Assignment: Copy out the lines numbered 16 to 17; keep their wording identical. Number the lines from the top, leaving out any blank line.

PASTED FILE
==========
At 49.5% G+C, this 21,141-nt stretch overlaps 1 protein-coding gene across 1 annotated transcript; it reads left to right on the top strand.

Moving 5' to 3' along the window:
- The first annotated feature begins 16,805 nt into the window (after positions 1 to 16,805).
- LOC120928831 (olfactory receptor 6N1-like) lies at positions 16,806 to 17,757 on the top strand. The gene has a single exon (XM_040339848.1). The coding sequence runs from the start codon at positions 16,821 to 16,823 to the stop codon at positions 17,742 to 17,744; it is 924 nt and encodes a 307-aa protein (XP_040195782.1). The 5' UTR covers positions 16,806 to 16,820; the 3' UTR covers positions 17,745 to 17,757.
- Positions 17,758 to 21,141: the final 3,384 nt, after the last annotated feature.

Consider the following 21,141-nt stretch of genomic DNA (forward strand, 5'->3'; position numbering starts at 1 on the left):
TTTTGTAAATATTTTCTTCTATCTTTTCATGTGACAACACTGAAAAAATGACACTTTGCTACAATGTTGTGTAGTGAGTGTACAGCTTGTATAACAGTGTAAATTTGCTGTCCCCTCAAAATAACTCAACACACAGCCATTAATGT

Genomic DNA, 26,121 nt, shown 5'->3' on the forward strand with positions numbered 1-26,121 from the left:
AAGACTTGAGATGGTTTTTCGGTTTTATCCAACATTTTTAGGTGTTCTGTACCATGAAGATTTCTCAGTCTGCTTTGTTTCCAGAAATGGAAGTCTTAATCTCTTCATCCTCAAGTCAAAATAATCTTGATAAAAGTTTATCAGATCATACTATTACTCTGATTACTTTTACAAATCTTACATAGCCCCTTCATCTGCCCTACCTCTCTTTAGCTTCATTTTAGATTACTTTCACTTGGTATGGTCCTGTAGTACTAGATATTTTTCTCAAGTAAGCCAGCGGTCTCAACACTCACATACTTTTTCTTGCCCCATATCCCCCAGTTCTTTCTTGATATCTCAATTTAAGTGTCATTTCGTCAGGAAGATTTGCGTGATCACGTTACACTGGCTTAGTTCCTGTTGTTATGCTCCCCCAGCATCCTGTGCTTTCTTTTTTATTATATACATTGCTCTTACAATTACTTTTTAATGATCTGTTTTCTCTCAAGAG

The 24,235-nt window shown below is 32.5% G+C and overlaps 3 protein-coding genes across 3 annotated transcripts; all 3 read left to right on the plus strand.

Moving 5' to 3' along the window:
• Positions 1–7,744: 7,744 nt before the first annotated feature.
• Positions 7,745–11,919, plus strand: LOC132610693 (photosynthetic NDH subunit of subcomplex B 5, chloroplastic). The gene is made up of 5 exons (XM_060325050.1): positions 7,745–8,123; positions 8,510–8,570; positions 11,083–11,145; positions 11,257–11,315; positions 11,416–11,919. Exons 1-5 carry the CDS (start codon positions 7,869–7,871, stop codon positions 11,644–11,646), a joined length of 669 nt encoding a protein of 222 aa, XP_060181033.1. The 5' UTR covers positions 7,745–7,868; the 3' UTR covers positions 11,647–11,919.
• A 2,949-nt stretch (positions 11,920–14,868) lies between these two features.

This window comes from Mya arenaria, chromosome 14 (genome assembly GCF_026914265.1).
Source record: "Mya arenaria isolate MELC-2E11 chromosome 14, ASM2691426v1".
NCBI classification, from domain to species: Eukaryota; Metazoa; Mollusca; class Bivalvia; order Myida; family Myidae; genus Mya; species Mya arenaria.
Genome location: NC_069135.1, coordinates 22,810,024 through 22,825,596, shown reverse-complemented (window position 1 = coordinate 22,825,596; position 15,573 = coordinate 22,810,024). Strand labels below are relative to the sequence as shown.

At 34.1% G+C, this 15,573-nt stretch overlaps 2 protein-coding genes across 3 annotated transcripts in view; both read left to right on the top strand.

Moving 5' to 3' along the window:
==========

Source record: "Mya arenaria isolate MELC-2E11 chromosome 14, ASM2691426v1".
NCBI classification, from domain to species: Eukaryota; Metazoa; Mollusca; class Bivalvia; order Myida; family Myidae; genus Mya; species Mya arenaria.